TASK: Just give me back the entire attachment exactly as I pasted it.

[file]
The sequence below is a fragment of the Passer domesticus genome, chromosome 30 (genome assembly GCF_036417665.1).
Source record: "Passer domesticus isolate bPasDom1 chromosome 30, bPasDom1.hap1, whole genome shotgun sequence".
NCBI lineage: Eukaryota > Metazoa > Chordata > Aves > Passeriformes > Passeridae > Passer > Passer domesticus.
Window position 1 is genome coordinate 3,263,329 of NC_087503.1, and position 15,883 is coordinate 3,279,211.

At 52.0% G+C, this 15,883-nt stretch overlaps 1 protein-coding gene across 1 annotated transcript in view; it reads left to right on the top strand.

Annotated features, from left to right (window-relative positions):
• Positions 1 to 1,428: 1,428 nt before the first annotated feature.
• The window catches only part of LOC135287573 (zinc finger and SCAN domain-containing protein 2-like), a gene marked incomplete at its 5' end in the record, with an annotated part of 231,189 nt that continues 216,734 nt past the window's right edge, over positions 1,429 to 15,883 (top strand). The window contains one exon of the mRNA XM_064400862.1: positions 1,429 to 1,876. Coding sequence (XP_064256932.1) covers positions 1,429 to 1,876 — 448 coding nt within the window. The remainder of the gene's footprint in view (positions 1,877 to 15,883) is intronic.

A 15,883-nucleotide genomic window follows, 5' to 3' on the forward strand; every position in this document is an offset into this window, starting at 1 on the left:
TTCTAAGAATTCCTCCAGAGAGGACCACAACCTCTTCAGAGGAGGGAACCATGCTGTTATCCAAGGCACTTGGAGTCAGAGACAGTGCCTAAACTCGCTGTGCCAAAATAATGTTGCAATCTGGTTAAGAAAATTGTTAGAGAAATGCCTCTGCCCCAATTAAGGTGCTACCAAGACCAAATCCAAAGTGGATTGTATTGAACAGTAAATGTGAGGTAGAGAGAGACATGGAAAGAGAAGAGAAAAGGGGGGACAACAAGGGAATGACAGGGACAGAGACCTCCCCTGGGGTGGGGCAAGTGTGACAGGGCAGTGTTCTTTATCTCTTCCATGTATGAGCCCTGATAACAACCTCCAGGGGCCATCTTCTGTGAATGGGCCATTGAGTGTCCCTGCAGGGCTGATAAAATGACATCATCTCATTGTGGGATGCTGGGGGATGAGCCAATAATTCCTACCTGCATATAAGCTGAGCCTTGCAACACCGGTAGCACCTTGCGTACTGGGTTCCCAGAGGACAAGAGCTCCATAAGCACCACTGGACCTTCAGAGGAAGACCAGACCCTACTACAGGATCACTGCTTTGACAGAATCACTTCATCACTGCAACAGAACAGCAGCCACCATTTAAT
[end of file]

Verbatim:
The sequence below is a fragment of the Passer domesticus genome, chromosome 30 (genome assembly GCF_036417665.1).
Source record: "Passer domesticus isolate bPasDom1 chromosome 30, bPasDom1.hap1, whole genome shotgun sequence".
NCBI lineage: Eukaryota > Metazoa > Chordata > Aves > Passeriformes > Passeridae > Passer > Passer domesticus.
Window position 1 is genome coordinate 3,263,329 of NC_087503.1, and position 15,883 is coordinate 3,279,211.

At 52.0% G+C, this 15,883-nt stretch overlaps 1 protein-coding gene across 1 annotated transcript in view; it reads left to right on the top strand.

Annotated features, from left to right (window-relative positions):
• Positions 1 to 1,428: 1,428 nt before the first annotated feature.
• The window catches only part of LOC135287573 (zinc finger and SCAN domain-containing protein 2-like), a gene marked incomplete at its 5' end in the record, with an annotated part of 231,189 nt that continues 216,734 nt past the window's right edge, over positions 1,429 to 15,883 (top strand). The window contains one exon of the mRNA XM_064400862.1: positions 1,429 to 1,876. Coding sequence (XP_064256932.1) covers positions 1,429 to 1,876 — 448 coding nt within the window. The remainder of the gene's footprint in view (positions 1,877 to 15,883) is intronic.

A 15,883-nucleotide genomic window follows, 5' to 3' on the forward strand; every position in this document is an offset into this window, starting at 1 on the left:
TTCTAAGAATTCCTCCAGAGAGGACCACAACCTCTTCAGAGGAGGGAACCATGCTGTTATCCAAGGCACTTGGAGTCAGAGACAGTGCCTAAACTCGCTGTGCCAAAATAATGTTGCAATCTGGTTAAGAAAATTGTTAGAGAAATGCCTCTGCCCCAATTAAGGTGCTACCAAGACCAAATCCAAAGTGGATTGTATTGAACAGTAAATGTGAGGTAGAGAGAGACATGGAAAGAGAAGAGAAAAGGGGGGACAACAAGGGAATGACAGGGACAGAGACCTCCCCTGGGGTGGGGCAAGTGTGACAGGGCAGTGTTCTTTATCTCTTCCATGTATGAGCCCTGATAACAACCTCCAGGGGCCATCTTCTGTGAATGGGCCATTGAGTGTCCCTGCAGGGCTGATAAAATGACATCATCTCATTGTGGGATGCTGGGGGATGAGCCAATAATTCCTACCTGCATATAAGCTGAGCCTTGCAACACCGGTAGCACCTTGCGTACTGGGTTCCCAGAGGACAAGAGCTCCATAAGCACCACTGGACCTTCAGAGGAAGACCAGACCCTACTACAGGATCACTGCTTTGACAGAATCACTTCATCACTGCAACAGAACAGCAGCCACCATTTAAT